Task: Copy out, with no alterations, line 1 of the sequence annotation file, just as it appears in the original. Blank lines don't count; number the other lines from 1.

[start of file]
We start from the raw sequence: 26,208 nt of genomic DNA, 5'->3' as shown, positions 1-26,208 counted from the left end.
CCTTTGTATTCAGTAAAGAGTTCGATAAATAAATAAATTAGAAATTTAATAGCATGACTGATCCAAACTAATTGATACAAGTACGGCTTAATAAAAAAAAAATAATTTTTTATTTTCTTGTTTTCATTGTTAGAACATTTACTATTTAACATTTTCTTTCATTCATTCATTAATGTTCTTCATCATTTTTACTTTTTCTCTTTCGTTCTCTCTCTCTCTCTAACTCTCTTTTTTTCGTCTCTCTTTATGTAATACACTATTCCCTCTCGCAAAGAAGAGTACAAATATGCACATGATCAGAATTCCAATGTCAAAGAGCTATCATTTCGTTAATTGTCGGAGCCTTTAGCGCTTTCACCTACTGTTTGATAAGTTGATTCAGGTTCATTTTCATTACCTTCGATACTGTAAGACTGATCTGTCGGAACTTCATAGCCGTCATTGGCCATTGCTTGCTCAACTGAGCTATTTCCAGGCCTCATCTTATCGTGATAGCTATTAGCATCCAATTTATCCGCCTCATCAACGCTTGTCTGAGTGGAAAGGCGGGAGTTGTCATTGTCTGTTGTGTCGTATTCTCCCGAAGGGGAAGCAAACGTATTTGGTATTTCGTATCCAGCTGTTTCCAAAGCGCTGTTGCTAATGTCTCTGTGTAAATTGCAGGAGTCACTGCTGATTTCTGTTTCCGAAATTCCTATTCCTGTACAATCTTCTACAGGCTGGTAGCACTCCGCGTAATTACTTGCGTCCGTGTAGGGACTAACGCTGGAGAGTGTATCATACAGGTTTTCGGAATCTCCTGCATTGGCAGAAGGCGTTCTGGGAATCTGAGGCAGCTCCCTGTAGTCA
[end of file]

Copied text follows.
We start from the raw sequence: 26,208 nt of genomic DNA, 5'->3' as shown, positions 1-26,208 counted from the left end.